From the use of personal products to our consumption of food, water, and air, people are exposed to a wide array of agents each day—many with the potential to affect health. Exposure science investigates the contact of humans or other organisms with those agents (that is, chemical, physical, and biologic stressors) and their fate in living systems. Exposure science has been instrumental in helping us understand how stressors affect human and ecosystem health, and in efforts to prevent or reduce contact with harmful stressors. In this way exposure science has played an integral role in many areas of environmental health, and can help meet growing needs in environmental regulation, urban and ecosystem planning, and disaster management. There are increasing demands for exposure science information, for example to meet needs for data on the thousands of chemicals introduced into the market each year, and to better understand the health effects of prolonged low-level exposure to stressors. Recent advances in tools and technologies—including sensor systems, analytic methods, molecular technologies, computational tools, and bioinformatics—have provided the potential for more accurate and comprehensive exposure science data than ever before. This report provides a roadmap to take advantage of the technologic innovations and strategic collaborations to move exposure science into the future.
Pace Environmental Notes, the weblog of the Pace University School of Law’s Environmental Collection, is a gateway to news, recent books and articles, information resources, and legal research strategies relevant to the fields of environmental, energy, land use, animal law and other related disciplines.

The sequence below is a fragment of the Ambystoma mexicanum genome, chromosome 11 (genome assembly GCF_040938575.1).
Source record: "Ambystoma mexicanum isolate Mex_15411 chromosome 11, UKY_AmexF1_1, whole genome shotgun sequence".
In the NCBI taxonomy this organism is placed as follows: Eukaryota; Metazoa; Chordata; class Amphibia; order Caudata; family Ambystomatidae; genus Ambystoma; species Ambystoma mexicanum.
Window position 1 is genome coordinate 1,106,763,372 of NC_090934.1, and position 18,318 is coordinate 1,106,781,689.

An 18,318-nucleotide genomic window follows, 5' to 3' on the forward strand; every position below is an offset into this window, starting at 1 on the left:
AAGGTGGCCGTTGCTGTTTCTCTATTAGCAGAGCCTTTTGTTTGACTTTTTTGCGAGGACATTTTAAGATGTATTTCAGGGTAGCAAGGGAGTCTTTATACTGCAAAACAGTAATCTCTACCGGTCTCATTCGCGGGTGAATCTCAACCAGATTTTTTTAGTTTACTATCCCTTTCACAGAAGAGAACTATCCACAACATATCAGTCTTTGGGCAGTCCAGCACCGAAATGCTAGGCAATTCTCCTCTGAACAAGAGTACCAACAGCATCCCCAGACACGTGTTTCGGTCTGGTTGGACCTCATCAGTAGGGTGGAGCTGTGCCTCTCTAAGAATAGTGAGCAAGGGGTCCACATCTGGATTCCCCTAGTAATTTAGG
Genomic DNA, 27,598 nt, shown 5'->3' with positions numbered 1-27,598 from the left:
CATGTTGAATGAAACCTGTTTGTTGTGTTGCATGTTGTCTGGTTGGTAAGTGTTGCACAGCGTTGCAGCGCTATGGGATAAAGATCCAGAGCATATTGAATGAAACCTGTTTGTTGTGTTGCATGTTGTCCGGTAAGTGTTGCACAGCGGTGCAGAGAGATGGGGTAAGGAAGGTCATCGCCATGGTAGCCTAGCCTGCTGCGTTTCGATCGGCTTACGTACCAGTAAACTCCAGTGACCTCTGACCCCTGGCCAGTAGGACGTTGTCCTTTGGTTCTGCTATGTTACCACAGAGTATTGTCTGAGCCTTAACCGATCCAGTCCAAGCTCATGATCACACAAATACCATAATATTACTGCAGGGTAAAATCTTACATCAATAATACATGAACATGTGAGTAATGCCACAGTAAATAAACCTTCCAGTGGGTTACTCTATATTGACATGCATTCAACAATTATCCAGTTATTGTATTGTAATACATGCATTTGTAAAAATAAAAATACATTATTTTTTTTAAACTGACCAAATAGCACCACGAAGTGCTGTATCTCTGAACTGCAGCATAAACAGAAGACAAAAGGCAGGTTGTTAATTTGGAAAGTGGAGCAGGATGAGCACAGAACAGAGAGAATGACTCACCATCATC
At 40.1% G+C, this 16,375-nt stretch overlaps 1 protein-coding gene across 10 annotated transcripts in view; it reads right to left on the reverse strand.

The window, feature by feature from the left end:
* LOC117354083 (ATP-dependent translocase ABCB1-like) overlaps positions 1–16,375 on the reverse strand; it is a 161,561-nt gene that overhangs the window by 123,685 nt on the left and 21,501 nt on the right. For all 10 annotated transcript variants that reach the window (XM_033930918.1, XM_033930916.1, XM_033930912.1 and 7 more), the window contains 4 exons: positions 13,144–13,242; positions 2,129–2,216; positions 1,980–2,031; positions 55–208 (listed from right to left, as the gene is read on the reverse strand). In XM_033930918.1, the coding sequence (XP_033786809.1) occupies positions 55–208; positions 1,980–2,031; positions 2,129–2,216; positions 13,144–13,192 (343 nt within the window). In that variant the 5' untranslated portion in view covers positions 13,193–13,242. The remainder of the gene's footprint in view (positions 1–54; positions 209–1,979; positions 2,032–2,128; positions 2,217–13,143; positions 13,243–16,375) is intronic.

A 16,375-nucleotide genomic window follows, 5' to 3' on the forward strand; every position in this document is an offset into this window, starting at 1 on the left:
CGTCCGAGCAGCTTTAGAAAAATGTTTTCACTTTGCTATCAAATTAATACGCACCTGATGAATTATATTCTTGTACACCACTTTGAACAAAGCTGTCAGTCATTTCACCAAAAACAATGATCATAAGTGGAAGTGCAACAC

Tuesday, October 2, 2012
National Academies Report Released: Exposure Science in the 21st Century: A Vision and a Strategy
This week, the National Academies Press (NAP) released a report produced by the Committee on Human and Environmental Exposure Science in the 21st Century; Board on Environmental Studies and Toxicology; Division on Earth and Life Studies; and the National Research Council titled, Exposure Science in the 21st Century: A Vision and a Strategy (2012). The 171 page report is available free for download here (with a one-time registration). According to the abstract,
Posted by Taryn Rucinski at 4:30 PM
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